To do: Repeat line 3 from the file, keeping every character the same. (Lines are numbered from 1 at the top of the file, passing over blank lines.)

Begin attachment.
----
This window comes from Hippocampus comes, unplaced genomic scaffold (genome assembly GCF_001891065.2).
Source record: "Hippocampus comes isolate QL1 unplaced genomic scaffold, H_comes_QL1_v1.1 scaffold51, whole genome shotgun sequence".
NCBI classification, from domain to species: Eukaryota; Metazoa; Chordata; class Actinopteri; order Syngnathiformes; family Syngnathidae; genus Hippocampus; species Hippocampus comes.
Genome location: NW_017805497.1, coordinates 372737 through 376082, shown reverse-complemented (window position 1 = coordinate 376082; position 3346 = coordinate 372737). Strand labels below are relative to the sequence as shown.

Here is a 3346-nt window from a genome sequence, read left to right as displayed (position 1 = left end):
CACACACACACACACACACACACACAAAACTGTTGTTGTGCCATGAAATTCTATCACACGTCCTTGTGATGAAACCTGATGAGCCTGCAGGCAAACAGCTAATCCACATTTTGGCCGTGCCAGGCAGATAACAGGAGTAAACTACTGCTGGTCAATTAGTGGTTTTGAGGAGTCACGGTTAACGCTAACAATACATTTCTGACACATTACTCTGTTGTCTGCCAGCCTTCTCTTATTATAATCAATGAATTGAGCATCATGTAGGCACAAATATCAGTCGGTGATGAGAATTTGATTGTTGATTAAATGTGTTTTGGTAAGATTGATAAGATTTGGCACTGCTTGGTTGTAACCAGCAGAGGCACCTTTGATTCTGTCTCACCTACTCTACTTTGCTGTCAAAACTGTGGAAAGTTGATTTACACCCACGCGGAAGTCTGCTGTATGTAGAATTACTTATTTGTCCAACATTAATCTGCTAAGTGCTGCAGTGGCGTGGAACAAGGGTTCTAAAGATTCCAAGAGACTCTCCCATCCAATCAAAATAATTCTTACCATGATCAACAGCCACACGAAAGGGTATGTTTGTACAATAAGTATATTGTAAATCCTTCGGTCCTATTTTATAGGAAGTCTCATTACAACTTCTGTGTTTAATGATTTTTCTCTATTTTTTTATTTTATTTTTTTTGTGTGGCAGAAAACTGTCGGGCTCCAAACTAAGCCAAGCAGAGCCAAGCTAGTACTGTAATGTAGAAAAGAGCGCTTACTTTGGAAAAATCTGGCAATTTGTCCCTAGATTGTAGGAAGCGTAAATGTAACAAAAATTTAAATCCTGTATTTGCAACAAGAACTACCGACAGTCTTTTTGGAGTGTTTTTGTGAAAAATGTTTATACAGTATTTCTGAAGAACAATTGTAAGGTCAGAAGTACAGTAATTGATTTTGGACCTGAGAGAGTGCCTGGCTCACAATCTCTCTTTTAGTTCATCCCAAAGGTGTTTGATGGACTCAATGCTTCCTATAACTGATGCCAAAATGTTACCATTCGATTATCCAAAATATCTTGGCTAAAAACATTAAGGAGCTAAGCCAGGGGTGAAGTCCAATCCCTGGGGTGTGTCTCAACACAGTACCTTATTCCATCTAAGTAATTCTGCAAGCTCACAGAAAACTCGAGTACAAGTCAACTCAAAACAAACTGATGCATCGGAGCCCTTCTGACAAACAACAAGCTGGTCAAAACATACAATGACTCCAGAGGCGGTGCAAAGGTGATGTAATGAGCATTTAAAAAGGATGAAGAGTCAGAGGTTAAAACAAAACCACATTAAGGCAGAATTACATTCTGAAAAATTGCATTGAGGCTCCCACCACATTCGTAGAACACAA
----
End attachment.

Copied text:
NCBI classification, from domain to species: Eukaryota; Metazoa; Chordata; class Actinopteri; order Syngnathiformes; family Syngnathidae; genus Hippocampus; species Hippocampus comes.